Open Access Open Badges Research article

Mammographic density and inter-observer variability of pathologic evaluation of core biopsies among women with mammographic abnormalities

Pietro Trocchi1*, Giske Ursin234, Oliver Kuss5, Kathrin Ruschke6, Andrea Schmidt-Pokrzywniak1, Hans-Jürgen Holzhausen7, Thomas Löning8, Christoph Thomssen9, Werner Böcker10, Alexander Kluttig5 and Andreas Stang1

Author Affiliations

1 Institute of Clinical Epidemiology, Martin-Luther-University Halle-Wittenberg, Halle (Saale), Magdeburger Str. 8, Halle (Saale), 06097, Germany

2 Cancer Registry of Norway, Postboks 5313 Majorstuen, Oslo, 0304, Norway

3 Department of Nutrition, University of Oslo, Oslo, Norway

4 Department of Preventive Medicine, University of Southern California, Los Angeles, CA, USA

5 Institute of Medical Epidemiology, Biometry and Informatics, Martin-Luther-University Halle-Wittenberg, Halle (Saale), Germany

6 Department of Radiology, Martin-Luther-University Halle-Wittenberg, Ernst-Grube-Str. 40, Halle (Saale), 06097, Germany

7 Institute of Pathology, Martin-Luther-University Halle-Wittenberg, Magdeburger Str. 14, Halle (Saale), 06097, Germany

8 Albertinen-Pathology Hamburg, Fangdieckstr. 75 a, Hamburg, 22547, Germany

9 Department of Gynaecology, Martin-Luther-University Halle-Wittenberg, Ernst-Grube-Str. 40, Halle (Saale), 06097, Germany

10 Reference Center for Gynaeco- and Mammapathology, Fangdieckstr. 75 a, Hamburg, 22547, Germany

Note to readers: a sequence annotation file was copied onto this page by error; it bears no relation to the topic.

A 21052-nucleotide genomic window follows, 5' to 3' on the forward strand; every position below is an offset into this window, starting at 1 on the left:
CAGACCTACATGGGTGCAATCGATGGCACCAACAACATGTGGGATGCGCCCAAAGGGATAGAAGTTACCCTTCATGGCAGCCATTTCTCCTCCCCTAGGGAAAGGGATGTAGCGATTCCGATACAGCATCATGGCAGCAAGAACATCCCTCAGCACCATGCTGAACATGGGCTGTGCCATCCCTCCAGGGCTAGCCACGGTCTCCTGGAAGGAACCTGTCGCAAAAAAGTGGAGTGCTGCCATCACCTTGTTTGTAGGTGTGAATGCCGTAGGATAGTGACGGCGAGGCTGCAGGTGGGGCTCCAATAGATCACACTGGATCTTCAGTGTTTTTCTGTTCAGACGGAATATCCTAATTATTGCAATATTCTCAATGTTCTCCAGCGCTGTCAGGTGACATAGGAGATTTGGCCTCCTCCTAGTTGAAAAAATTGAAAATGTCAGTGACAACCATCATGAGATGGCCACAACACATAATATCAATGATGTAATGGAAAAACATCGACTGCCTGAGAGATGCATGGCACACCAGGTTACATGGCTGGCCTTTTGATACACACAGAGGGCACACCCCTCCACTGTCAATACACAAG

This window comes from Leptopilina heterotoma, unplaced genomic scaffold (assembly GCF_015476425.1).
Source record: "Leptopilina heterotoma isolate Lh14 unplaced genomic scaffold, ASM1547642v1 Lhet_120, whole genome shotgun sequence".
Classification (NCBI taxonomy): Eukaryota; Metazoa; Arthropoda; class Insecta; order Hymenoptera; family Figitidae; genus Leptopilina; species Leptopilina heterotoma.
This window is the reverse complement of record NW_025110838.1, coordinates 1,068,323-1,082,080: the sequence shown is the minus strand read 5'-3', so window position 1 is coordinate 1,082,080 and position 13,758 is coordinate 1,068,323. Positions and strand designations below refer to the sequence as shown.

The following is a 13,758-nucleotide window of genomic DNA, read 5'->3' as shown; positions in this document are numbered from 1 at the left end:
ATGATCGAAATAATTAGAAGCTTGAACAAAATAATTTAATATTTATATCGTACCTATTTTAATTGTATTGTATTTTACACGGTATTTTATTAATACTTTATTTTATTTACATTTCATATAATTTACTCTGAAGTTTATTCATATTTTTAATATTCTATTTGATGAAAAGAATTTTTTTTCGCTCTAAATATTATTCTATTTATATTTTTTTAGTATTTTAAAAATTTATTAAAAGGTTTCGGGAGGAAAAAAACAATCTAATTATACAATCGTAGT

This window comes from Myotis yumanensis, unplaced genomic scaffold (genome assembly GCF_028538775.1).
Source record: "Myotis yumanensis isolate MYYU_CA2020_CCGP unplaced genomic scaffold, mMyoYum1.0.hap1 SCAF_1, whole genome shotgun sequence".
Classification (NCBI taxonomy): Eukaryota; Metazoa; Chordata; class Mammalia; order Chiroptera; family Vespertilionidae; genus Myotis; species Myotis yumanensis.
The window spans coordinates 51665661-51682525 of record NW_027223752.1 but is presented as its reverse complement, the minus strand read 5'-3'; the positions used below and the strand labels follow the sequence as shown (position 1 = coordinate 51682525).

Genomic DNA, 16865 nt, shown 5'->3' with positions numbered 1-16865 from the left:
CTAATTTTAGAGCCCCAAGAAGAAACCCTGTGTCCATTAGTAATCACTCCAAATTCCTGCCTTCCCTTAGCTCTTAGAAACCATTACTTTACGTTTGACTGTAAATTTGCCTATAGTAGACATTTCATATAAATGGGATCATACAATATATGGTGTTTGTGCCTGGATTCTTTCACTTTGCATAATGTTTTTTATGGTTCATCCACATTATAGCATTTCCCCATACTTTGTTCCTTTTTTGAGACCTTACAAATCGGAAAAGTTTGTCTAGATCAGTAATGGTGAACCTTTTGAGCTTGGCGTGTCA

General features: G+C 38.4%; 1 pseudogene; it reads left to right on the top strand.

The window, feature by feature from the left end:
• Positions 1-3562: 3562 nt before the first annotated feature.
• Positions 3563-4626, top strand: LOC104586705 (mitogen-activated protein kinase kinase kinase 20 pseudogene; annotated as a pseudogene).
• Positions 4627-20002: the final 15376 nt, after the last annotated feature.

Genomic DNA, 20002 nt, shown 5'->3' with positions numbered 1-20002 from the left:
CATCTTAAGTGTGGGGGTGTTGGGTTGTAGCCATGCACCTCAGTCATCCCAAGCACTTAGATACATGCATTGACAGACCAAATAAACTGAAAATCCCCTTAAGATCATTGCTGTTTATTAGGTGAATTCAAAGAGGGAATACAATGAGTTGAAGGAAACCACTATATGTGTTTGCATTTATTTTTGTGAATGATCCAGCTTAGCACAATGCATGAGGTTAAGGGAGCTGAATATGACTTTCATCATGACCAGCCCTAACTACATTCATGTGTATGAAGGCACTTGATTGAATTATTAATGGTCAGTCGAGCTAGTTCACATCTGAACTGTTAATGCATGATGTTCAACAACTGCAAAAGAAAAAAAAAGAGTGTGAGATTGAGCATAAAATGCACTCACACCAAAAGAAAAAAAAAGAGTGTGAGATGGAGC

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BMC Cancer 2012, 12:554  doi:10.1186/1471-2407-12-554

Published: 24 November 2012



As high percentage of mammographic densities complicates the assessment of imaging findings, mammographic density may influence the histopathological evaluation of core-biopsies of the breast. We measured the influence of mammographic density on the inter-observer variability of histopathological findings of breast biopsies.


Histological slides of 695 women who underwent core biopsies of the breast at University of Halle between 2006 and 2008 were evaluated in a blinded fashion by two pathologists using the five levels of the B-categorization scheme (B1-B5). To quantify mammographic density, we used a computer-based threshold method (Madena). We calculated observed and chance-corrected agreements (weighted kappa) and 95% confidence intervals (95% CI) according to four categories of mammographic density (<10%, 10<25%, 25<50%, ≥50%).


The weighted kappa decreased monotonically from 89.6% (95% CI: 85.8%, 93.3%) among women with less than 10% of mammographic density to 80.4% (95% CI: 69.9%, 90.9%) for women with more than 50% of mammographic density, respectively. Results of a kappa regression analysis showed that agreement of pathologists on clinically relevant categories (B1-B2 versus B3-B5) decreased with mammographic density.


Mammographic density is a relevant modifier of the agreement between pathologists who assess breast biopsies using the B-categorization scheme. The influence of mammographic density on the inter-observer variability can be explained to some extent by varying prevalences of histological entities across B categories that have typically different inter-observer agreement. Women with high mammographic density are at higher risk of inter-observer variability compared to women with low mammographic density and should possibly undergo a second pathology review.

Biopsy; Breast diseases; Mammographic density; Observer variation